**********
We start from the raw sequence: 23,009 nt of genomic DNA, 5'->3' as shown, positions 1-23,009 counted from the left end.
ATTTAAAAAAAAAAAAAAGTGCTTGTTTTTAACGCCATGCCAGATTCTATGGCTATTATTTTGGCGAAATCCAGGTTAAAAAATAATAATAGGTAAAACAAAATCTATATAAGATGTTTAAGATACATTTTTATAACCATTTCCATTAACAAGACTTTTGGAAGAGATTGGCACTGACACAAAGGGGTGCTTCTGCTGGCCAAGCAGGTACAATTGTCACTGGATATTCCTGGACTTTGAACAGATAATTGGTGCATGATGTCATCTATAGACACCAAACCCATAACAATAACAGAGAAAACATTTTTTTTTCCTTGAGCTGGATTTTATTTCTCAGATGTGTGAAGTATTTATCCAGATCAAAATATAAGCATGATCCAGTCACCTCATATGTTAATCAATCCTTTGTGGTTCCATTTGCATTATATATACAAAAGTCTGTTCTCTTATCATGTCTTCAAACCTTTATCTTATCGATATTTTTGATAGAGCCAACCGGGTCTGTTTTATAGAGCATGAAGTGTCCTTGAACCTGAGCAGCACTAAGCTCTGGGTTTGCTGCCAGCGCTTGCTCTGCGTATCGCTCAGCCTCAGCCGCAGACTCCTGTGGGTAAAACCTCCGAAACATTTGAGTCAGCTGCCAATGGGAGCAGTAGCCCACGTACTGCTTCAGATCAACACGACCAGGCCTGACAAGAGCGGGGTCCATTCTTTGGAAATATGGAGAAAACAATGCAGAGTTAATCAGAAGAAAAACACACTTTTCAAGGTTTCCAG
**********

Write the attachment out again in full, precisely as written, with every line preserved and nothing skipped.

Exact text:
We start from the raw sequence: 23,009 nt of genomic DNA, 5'->3' as shown, positions 1-23,009 counted from the left end.
ATTTAAAAAAAAAAAAAAGTGCTTGTTTTTAACGCCATGCCAGATTCTATGGCTATTATTTTGGCGAAATCCAGGTTAAAAAATAATAATAGGTAAAACAAAATCTATATAAGATGTTTAAGATACATTTTTATAACCATTTCCATTAACAAGACTTTTGGAAGAGATTGGCACTGACACAAAGGGGTGCTTCTGCTGGCCAAGCAGGTACAATTGTCACTGGATATTCCTGGACTTTGAACAGATAATTGGTGCATGATGTCATCTATAGACACCAAACCCATAACAATAACAGAGAAAACATTTTTTTTTCCTTGAGCTGGATTTTATTTCTCAGATGTGTGAAGTATTTATCCAGATCAAAATATAAGCATGATCCAGTCACCTCATATGTTAATCAATCCTTTGTGGTTCCATTTGCATTATATATACAAAAGTCTGTTCTCTTATCATGTCTTCAAACCTTTATCTTATCGATATTTTTGATAGAGCCAACCGGGTCTGTTTTATAGAGCATGAAGTGTCCTTGAACCTGAGCAGCACTAAGCTCTGGGTTTGCTGCCAGCGCTTGCTCTGCGTATCGCTCAGCCTCAGCCGCAGACTCCTGTGGGTAAAACCTCCGAAACATTTGAGTCAGCTGCCAATGGGAGCAGTAGCCCACGTACTGCTTCAGATCAACACGACCAGGCCTGACAAGAGCGGGGTCCATTCTTTGGAAATATGGAGAAAACAATGCAGAGTTAATCAGAAGAAAAACACACTTTTCAAGGTTTCCAG